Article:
Whether you were raised by a dance mom in a competitive studio, joined your high school dance team as a freshman, took ballet as a little kid or have never danced in your life, there is a good chance that you have come across a dance routine on your YouTube recommended list.
Of course, some of them are better than others, and the ones that make professional-level skills look easy were probably filmed at an elite studio. Here are a four examples of dance studios that have completely conquered professional creativity, both online and offline.
1. The Playground LA
The Playground LA has made a name for itself on YouTube and Instagram alike. The majority of their videos are filmed in consistent locations and styles, and the iconic, large, red, LED letters “PLAY” are featured in the background of each video along with a red brick wall, making the studio extremely easy to recognize on social media.
Although the studio itself does not have an active YouTube channel, the world-renowned choreographers and dancers that work there act as its advertising agencies. The impeccable combination of dance influencers like Maddie Ziegler, Kaycee Rice, Jade Chynoweth and Matt Steffanina alongside choreographers like Brian Friedman, Nicole Kirkland and Phil Wright result in an unmatchable array of talent, and therefore high-quality content. Plus, many of these individuals post their videos on their personal social media, which increases the Playground’s viewership worldwide.
Talent isn’t the only factor that plays into the Playground’s massive audience, though. Every video demonstrates impressive video editing skills, curtesy of videographers like Tim Milgram. The raw footage depicts dancers prior to editing, and added graphic designs, perfect ambient lighting and appropriately choppy transitions enhance the visuals of the dances.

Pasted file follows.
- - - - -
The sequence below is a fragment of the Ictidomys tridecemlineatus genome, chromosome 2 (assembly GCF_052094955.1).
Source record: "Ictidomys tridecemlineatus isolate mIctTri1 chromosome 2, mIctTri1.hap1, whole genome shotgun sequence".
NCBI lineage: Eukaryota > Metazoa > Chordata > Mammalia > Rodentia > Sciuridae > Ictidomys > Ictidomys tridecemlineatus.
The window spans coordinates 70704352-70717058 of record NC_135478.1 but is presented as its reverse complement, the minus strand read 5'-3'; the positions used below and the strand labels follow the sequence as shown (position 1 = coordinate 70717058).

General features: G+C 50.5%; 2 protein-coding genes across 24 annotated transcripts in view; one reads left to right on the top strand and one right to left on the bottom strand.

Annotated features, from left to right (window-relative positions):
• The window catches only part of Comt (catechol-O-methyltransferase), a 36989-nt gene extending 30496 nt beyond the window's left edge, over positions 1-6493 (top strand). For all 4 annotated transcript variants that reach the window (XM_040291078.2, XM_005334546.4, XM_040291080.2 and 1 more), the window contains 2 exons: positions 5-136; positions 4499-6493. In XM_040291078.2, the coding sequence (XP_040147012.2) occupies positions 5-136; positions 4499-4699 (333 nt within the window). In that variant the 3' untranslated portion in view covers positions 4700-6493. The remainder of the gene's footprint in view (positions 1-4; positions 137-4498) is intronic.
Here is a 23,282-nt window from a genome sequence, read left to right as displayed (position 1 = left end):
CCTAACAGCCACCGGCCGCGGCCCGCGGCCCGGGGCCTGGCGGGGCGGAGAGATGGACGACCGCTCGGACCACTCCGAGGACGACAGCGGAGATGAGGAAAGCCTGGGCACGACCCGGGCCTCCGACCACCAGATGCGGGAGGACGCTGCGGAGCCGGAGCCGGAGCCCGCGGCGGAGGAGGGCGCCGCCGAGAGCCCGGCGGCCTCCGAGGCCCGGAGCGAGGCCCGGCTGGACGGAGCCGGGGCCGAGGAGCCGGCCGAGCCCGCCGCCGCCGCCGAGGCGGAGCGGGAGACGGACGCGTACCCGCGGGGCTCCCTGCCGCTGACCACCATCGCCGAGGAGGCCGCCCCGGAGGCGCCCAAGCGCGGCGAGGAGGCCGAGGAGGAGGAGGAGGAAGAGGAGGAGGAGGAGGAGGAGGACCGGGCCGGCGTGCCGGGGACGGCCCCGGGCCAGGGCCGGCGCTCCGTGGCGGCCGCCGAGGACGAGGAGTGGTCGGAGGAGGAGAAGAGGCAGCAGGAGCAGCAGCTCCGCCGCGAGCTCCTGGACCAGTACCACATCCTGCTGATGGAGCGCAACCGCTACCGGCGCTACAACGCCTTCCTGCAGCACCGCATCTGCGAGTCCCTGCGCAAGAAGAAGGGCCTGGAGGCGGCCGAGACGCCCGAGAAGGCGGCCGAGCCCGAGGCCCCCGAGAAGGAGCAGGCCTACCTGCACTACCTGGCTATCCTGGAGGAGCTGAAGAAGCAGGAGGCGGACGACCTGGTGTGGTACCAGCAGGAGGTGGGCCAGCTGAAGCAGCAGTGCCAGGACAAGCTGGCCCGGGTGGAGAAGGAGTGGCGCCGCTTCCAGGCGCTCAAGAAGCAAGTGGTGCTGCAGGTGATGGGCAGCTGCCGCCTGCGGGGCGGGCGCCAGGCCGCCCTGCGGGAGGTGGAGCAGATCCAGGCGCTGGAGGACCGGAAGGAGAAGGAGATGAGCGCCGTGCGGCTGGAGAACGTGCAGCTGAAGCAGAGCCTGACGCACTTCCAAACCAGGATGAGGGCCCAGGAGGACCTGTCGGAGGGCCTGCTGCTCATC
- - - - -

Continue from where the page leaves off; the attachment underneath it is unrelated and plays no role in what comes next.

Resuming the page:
Believe it or not, filming choreography is not an easy feat. The next time you watch a YouTube video or TV show, notice how the angles and shots vary. Typically, one shot does not last longer than 10 seconds in order to keep audience’s attention. Choreography, however, requires mostly wide shots because the full body of the dancer must be in the camera frame at all times.
Despite all the wide-angle shots, the videos from Playground LA definitely maintain the viewers’ attention. While filming, the camera swiftly follows the movements of the dancer. The faster the choreography, the choppier the video, and the slower the choreography, the more intense the video.
2. Millennium Dance Complex Los Angeles
“Unity in diversity” is one of Millennium Dance Complex’s mottos, and this ideal is held true in both the choreography and inclusive media presence that the studio presents. The videos are edited similarly to The Playground’s, and they often also share choreographers. However, what makes Millennium rise above is the consistent inclusion that they feature in their videos.